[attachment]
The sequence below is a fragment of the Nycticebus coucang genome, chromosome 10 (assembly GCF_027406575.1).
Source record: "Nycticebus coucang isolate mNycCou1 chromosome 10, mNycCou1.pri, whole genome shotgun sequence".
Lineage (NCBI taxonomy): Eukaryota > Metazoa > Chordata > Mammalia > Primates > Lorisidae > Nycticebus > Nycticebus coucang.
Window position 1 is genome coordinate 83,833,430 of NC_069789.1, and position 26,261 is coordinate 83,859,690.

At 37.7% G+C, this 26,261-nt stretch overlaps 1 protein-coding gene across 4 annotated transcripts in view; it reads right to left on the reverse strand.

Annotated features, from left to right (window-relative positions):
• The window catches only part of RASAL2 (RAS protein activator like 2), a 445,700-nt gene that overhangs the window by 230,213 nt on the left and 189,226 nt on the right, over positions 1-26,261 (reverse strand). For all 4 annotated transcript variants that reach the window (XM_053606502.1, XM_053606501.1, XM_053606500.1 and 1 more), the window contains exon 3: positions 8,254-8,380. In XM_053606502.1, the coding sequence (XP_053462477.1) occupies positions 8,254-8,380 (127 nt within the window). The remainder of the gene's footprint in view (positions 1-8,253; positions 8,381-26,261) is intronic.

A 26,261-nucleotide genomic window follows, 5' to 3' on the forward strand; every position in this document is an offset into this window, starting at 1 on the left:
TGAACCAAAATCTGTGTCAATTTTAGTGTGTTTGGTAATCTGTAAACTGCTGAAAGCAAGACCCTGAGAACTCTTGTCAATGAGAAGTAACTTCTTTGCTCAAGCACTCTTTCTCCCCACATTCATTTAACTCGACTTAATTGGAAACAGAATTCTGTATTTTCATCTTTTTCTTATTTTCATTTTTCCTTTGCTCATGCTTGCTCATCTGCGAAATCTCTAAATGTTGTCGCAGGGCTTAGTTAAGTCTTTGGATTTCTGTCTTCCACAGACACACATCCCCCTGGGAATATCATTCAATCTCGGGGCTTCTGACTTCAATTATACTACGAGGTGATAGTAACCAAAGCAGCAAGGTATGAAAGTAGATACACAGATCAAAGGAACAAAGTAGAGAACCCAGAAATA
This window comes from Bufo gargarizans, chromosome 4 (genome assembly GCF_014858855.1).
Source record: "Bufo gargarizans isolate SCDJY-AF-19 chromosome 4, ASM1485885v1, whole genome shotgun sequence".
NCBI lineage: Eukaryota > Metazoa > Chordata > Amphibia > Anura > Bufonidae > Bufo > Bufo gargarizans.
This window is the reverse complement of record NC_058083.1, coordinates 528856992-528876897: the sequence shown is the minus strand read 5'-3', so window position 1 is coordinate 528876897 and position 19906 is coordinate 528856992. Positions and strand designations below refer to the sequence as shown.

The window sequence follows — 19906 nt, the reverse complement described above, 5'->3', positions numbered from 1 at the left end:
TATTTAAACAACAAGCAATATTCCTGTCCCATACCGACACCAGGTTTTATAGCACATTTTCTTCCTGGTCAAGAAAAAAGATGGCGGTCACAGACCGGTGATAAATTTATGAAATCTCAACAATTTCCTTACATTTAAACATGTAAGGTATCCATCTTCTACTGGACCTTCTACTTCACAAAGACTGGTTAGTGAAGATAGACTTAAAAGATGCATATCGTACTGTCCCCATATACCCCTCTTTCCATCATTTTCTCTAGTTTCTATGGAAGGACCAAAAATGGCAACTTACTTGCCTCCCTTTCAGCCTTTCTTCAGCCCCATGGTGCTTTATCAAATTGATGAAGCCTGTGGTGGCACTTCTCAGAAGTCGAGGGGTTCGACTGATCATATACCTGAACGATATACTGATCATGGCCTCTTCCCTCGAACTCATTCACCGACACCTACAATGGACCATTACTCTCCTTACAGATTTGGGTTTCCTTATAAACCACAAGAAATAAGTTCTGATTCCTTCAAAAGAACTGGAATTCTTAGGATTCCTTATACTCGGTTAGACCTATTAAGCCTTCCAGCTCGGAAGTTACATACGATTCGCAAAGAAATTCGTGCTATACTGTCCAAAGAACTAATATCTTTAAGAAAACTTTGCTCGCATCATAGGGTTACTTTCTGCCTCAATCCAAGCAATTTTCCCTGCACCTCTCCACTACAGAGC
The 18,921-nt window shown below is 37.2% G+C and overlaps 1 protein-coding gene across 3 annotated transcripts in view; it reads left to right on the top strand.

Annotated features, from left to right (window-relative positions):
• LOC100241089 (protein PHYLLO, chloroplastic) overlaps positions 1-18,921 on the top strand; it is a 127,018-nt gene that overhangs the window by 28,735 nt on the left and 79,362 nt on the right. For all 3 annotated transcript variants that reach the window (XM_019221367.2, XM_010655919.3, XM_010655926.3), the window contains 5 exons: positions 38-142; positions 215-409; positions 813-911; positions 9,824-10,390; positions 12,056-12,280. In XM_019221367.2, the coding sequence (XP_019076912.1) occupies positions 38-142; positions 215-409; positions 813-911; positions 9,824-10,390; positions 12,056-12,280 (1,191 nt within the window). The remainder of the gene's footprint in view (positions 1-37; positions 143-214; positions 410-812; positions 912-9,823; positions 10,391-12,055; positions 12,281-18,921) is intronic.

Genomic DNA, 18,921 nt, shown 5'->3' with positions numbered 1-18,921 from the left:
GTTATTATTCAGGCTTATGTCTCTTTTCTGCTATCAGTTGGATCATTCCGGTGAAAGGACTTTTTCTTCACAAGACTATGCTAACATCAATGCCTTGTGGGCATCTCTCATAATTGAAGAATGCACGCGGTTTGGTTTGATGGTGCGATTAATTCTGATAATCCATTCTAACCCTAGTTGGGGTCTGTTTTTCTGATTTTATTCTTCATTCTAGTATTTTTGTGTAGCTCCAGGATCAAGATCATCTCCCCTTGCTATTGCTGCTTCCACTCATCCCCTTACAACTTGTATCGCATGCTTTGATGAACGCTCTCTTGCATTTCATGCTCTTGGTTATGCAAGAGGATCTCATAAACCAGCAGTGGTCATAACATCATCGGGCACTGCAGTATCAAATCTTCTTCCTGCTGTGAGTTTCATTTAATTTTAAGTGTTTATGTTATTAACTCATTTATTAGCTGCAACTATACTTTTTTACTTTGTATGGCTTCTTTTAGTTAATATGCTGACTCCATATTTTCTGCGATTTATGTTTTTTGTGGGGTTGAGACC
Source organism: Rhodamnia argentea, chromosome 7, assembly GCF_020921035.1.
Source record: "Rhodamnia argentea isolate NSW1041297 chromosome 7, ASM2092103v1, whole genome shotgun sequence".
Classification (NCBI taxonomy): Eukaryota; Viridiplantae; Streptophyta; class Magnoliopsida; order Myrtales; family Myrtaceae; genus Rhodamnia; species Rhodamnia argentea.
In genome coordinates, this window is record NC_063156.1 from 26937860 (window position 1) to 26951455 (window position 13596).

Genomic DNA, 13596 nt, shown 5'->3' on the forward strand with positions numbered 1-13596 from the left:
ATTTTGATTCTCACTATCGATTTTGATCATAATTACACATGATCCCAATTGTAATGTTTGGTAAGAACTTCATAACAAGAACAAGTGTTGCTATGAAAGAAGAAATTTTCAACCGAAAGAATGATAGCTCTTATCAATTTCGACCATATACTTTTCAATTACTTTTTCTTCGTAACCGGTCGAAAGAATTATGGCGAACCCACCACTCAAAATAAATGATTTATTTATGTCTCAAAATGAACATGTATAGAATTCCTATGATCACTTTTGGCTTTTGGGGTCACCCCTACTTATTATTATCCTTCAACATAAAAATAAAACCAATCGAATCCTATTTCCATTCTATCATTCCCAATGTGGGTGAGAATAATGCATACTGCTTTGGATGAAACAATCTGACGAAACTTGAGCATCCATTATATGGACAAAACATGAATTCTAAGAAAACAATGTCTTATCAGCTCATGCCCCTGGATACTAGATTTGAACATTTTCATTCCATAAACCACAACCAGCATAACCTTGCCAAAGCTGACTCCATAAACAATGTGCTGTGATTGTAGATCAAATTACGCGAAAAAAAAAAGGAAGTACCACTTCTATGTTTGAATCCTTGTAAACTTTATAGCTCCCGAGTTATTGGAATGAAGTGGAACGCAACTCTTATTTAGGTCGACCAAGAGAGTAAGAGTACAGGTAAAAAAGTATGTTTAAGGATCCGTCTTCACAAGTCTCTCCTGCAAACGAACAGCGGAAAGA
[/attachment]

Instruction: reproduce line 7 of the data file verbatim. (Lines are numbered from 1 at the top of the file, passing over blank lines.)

• The window catches only part of RASAL2 (RAS protein activator like 2), a 445,700-nt gene that overhangs the window by 230,213 nt on the left and 189,226 nt on the right, over positions 1-26,261 (reverse strand). For all 4 annotated transcript variants that reach the window (XM_053606502.1, XM_053606501.1, XM_053606500.1 and 1 more), the window contains exon 3: positions 8,254-8,380. In XM_053606502.1, the coding sequence (XP_053462477.1) occupies positions 8,254-8,380 (127 nt within the window). The remainder of the gene's footprint in view (positions 1-8,253; positions 8,381-26,261) is intronic.